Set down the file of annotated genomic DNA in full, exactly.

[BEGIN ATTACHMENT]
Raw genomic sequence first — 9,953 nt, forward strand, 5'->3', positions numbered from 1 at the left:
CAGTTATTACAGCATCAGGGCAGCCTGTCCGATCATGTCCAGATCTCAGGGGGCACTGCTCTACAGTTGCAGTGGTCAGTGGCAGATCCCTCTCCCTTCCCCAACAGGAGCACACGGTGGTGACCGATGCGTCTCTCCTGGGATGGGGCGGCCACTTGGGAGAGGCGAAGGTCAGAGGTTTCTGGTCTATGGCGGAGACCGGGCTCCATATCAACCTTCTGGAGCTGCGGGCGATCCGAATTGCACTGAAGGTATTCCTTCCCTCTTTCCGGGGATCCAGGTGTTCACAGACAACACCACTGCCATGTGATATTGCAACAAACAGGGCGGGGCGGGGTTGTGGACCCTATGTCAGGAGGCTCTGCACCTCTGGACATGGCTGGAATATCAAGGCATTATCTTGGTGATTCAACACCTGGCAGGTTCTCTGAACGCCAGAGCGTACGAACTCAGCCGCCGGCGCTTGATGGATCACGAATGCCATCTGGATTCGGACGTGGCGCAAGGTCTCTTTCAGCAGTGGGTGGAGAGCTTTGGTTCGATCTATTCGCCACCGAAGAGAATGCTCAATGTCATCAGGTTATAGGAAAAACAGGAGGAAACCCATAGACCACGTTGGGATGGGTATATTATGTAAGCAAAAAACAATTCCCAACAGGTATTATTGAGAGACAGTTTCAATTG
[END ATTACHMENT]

Raw genomic sequence first — 9,953 nt, forward strand, 5'->3', positions numbered from 1 at the left:
CAGTTATTACAGCATCAGGGCAGCCTGTCCGATCATGTCCAGATCTCAGGGGGCACTGCTCTACAGTTGCAGTGGTCAGTGGCAGATCCCTCTCCCTTCCCCAACAGGAGCACACGGTGGTGACCGATGCGTCTCTCCTGGGATGGGGCGGCCACTTGGGAGAGGCGAAGGTCAGAGGTTTCTGGTCTATGGCGGAGACCGGGCTCCATATCAACCTTCTGGAGCTGCGGGCGATCCGAATTGCACTGAAGGTATTCCTTCCCTCTTTCCGGGGATCCAGGTGTTCACAGACAACACCACTGCCATGTGATATTGCAACAAACAGGGCGGGGCGGGGTTGTGGACCCTATGTCAGGAGGCTCTGCACCTCTGGACATGGCTGGAATATCAAGGCATTATCTTGGTGATTCAACACCTGGCAGGTTCTCTGAACGCCAGAGCGTACGAACTCAGCCGCCGGCGCTTGATGGATCACGAATGCCATCTGGATTCGGACGTGGCGCAAGGTCTCTTTCAGCAGTGGGTGGAGAGCTTTGGTTCGATCTATTCGCCACCGAAGAGAATGCTCAATGTCATCAGGTTATAGGAAAAACAGGAGGAAACCCATAGACCACGTTGGGATGGGTATATTATGTAAGCAAAAAACAATTCCCAACAGGTATTATTGAGAGACAGTTTCAATTG